All of us will be accountable to God for our actions on Earth. Remember Bishop Coyne, whatsoever you do to the least of my brothers and sisters, that you do unto me. I hope that during the Christmas season you can find it in your heart to do right by victims of clergy abuse.

Complete Article HERE!

SF church asks Archbishop Cordileone to re-schedule visit because he’s unvaccinated

St. Agnes Church, San Francisco


The news that Archbishop Salvatore Cordileone is unvaccinated just cost him a visit to a church in San Francisco.

“Because Cordileone is not vaccinated and we’ve had breakthrough vaccinations in the church, I’m not comfortable. I’m not comfortable with him coming unvaccinated,” said Rita Clunies-Ross, St. Agnes Catholic Church parishioner.

December 19 was the day Archbishop Cordileone was scheduled to visit Saint Agnes Church. Several weeks before his visit, churchgoers like Rita Clunies-Ross voiced concerns. Now this church is taking a stance.

“I called him and spoke with him and asked him to re-schedule his visit for a later time because many people in the parish had expressed concern about this. I feel it is important that everyone feel safe, and we all do our part to prevent the spread of COVID-19, especially now with the new Omicron Variant. These are stressful times enough and I felt his pastoral visit to us would be overshadowed by concerns about the pandemic,” said a bulletin Pastor George Williams posted on the church’s website, letting the parishioners know Archbishop Cordileone won’t be visiting them for now.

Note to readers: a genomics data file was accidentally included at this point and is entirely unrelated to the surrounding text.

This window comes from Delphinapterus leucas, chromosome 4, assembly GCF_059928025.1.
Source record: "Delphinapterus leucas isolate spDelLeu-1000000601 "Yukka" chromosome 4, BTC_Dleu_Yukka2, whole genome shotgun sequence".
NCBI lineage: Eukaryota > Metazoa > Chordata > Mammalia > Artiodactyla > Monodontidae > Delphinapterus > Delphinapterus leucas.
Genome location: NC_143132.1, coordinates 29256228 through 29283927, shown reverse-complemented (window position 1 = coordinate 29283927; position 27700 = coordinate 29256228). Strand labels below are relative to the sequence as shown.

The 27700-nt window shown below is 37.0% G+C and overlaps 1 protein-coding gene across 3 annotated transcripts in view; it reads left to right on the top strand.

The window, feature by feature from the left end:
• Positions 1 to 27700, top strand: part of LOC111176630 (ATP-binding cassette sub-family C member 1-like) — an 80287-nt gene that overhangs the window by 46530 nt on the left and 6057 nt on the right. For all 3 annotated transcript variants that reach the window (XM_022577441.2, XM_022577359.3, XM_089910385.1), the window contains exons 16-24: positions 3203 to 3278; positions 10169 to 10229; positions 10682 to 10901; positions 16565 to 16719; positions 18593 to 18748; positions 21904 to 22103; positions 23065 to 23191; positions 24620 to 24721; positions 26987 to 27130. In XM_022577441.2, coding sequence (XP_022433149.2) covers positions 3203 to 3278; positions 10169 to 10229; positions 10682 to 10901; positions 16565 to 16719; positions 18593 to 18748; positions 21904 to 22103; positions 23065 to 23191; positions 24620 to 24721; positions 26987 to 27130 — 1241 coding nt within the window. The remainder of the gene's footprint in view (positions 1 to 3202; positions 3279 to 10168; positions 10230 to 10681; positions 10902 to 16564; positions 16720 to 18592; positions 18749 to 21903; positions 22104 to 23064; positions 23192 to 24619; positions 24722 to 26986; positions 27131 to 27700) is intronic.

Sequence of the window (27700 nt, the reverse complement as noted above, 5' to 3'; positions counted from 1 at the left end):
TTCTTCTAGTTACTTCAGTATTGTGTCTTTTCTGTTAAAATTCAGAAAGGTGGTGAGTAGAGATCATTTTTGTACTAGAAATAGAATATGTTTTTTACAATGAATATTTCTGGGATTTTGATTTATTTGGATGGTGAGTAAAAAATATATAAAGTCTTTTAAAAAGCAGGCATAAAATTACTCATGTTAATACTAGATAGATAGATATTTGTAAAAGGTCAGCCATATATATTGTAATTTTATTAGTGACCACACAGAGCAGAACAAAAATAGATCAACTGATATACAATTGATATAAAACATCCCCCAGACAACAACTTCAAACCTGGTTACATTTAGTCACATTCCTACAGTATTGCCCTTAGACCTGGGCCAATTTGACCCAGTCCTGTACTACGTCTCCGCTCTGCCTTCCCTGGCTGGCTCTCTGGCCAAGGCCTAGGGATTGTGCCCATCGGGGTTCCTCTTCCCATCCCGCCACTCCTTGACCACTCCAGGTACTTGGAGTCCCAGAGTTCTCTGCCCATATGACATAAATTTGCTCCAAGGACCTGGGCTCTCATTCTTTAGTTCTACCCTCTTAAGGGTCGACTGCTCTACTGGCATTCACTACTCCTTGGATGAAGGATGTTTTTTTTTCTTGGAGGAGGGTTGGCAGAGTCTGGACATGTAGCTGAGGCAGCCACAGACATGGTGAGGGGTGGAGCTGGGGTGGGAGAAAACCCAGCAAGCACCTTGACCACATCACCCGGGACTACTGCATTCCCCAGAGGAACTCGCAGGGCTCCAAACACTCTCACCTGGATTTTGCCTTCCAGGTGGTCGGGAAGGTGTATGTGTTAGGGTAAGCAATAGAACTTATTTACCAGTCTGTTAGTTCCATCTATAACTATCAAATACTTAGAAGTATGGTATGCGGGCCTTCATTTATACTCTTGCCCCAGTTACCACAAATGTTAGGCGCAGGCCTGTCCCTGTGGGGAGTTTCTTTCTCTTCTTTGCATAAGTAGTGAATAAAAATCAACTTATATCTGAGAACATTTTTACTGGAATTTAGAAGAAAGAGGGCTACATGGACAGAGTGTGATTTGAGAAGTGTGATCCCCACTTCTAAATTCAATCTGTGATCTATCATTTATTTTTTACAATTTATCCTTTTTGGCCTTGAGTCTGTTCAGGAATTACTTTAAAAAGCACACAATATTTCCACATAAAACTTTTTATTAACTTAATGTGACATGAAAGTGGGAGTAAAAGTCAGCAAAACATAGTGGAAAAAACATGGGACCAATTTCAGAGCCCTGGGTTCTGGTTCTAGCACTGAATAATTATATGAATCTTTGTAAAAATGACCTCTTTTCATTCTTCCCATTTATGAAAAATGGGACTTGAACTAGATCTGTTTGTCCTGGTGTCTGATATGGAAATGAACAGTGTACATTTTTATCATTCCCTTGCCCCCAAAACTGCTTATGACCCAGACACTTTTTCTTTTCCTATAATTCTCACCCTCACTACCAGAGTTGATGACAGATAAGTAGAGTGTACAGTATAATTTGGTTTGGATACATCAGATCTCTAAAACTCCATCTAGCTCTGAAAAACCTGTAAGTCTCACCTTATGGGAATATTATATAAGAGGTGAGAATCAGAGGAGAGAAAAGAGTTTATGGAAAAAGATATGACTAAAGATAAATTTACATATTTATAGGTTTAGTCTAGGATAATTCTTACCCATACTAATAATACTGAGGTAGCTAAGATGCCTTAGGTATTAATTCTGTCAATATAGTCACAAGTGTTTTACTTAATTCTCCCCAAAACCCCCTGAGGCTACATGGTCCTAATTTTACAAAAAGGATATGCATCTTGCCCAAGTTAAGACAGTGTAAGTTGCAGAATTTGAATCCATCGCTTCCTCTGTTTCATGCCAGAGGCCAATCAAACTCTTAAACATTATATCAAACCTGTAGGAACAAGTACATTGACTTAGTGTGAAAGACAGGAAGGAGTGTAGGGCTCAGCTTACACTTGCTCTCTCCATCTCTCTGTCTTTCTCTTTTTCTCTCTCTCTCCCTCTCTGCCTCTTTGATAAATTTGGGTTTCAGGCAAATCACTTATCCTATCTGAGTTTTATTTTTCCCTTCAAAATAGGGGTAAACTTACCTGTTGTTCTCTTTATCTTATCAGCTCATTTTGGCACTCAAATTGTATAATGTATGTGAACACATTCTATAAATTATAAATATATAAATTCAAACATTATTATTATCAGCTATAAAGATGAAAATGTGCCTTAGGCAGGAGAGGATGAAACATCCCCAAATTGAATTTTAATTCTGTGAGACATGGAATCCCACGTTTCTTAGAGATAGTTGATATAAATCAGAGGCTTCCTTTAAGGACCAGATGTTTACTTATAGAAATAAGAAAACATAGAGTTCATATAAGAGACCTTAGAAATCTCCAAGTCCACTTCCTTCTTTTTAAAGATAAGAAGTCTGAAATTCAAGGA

The San Francisco Archdiocese has been outspoken about the COVID vaccine, encouraging San Franciscans to get vaccinated.

Meanwhile, the archbishop is unvaccinated.

“It’s not that he is saying we don’t want you. We would more than welcome you here if you came vaccinated, if you respect the community you are visiting,” said Clunies-Ross.

In a statement the Archdiocese responded, “Health care decisions are a very personal matter. Archbishop Cordileone has every confident in Father Williams’ ability to know his people well, and respond to their sensitivities with compassion.”

In August, Pope Francis urged people to get vaccinated, calling it an act of love.

During an interview with the San Francisco Chronicle, Cordileone said his personal doctor told him, “it’s probably not necessary for him to be vaccinated,” citing his “immune system is strong.”

“If there was some health reason I could see it. There is not religious reason from the Catholic Church that would stop you from being vaccinated. I can’t see another reason,” said Clunies-Ross.

Pastor Williams said to ABC7 news, “It’s our policy here that all the priests who celebrate Mass need to be vaccinated out of concern for our parishioners. When I explained this to his Excellency, he graciously understood. We look forward to his visit when circumstances permit.”

Complete Article HERE!